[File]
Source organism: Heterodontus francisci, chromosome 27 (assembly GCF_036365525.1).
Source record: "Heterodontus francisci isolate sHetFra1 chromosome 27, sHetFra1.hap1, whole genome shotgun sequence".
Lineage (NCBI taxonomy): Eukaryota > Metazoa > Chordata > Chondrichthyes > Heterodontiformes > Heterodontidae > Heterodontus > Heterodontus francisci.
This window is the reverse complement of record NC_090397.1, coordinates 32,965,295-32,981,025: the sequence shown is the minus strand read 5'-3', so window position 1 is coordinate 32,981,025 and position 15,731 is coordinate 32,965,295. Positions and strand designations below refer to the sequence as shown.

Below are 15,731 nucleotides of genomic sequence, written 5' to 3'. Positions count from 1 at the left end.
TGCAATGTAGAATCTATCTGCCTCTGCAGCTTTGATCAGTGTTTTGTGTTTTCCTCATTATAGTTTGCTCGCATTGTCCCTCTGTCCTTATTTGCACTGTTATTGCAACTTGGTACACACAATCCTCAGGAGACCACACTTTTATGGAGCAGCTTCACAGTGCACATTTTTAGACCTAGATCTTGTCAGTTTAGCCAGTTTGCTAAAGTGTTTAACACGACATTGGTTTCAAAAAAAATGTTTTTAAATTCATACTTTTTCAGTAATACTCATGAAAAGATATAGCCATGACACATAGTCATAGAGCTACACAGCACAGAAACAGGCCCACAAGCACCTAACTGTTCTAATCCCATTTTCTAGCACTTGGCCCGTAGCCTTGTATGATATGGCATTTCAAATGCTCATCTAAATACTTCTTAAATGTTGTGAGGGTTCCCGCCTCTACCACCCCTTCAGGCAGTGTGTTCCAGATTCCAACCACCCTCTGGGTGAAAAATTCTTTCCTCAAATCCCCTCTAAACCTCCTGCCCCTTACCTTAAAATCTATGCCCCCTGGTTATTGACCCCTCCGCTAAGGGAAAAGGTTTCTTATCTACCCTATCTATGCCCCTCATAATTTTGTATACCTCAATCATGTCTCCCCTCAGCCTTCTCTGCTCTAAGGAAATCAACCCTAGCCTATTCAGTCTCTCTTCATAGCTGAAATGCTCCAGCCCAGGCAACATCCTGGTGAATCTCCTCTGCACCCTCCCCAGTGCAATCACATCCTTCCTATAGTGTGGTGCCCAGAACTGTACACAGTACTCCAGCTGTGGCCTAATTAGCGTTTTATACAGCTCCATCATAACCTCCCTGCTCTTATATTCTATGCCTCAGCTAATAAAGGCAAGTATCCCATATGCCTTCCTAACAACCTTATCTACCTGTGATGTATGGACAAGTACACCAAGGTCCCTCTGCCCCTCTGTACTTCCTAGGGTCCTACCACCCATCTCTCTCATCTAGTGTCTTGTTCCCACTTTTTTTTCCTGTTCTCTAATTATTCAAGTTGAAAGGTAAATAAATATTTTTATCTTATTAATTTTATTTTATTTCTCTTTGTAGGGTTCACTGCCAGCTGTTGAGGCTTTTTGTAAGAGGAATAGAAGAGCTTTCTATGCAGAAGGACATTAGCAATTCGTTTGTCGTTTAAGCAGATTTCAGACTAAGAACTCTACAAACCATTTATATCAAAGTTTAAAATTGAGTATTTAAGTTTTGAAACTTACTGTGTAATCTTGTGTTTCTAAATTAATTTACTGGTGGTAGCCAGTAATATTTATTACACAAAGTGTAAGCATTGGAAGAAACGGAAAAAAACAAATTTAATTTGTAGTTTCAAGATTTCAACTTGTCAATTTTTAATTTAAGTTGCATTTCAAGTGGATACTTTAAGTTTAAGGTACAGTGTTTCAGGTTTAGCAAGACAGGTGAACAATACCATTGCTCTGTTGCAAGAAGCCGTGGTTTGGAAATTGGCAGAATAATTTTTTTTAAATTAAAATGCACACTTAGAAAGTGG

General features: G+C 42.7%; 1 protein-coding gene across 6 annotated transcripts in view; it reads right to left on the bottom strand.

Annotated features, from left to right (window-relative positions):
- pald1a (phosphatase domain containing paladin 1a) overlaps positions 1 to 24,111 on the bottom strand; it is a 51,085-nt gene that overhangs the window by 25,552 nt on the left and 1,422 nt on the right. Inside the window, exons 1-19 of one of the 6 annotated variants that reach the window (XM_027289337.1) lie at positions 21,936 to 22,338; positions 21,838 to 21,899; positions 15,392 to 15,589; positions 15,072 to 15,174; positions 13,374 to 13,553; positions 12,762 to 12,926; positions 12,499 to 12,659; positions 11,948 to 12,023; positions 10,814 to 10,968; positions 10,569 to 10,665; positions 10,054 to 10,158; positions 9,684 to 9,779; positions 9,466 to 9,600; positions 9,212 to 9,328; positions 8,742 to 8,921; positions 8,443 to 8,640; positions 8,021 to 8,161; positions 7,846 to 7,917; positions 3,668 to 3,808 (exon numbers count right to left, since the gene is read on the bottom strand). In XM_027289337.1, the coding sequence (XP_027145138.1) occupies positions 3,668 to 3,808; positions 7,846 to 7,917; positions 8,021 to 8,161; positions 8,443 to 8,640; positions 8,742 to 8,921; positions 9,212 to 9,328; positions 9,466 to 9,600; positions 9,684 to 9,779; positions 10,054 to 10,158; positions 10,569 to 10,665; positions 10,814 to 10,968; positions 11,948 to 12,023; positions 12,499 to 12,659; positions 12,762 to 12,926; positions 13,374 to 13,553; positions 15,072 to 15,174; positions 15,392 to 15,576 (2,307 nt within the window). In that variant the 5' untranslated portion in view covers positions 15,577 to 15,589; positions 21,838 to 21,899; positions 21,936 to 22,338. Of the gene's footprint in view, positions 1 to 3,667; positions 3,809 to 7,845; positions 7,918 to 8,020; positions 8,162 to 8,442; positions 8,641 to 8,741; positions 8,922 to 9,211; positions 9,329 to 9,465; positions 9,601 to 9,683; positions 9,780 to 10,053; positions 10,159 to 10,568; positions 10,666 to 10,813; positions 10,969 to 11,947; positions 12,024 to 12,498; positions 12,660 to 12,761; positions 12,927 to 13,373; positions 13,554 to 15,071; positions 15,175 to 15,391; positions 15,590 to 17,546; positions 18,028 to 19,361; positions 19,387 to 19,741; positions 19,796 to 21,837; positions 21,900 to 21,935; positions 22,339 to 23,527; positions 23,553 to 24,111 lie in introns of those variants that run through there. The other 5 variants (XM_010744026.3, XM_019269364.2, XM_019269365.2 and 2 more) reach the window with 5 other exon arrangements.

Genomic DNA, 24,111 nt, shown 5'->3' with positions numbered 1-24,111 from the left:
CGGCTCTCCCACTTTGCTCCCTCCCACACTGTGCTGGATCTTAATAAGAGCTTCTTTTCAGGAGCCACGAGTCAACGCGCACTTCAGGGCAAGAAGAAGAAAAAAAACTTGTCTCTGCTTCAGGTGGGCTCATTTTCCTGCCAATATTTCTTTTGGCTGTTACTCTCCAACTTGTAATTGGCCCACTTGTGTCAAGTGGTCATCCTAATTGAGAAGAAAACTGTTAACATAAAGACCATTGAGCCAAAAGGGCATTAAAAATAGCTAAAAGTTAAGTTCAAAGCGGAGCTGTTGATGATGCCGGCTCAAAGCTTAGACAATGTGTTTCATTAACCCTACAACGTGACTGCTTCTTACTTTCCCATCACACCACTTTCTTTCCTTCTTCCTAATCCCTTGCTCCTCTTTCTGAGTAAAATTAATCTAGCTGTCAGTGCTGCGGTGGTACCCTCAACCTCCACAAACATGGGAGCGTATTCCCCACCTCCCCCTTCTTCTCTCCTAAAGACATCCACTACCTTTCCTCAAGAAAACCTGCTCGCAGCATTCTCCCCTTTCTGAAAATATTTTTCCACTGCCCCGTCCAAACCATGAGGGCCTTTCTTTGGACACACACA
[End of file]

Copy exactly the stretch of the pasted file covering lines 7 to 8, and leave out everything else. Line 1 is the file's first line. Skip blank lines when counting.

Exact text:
General features: G+C 42.7%; 1 protein-coding gene across 6 annotated transcripts in view; it reads right to left on the bottom strand.

Annotated features, from left to right (window-relative positions):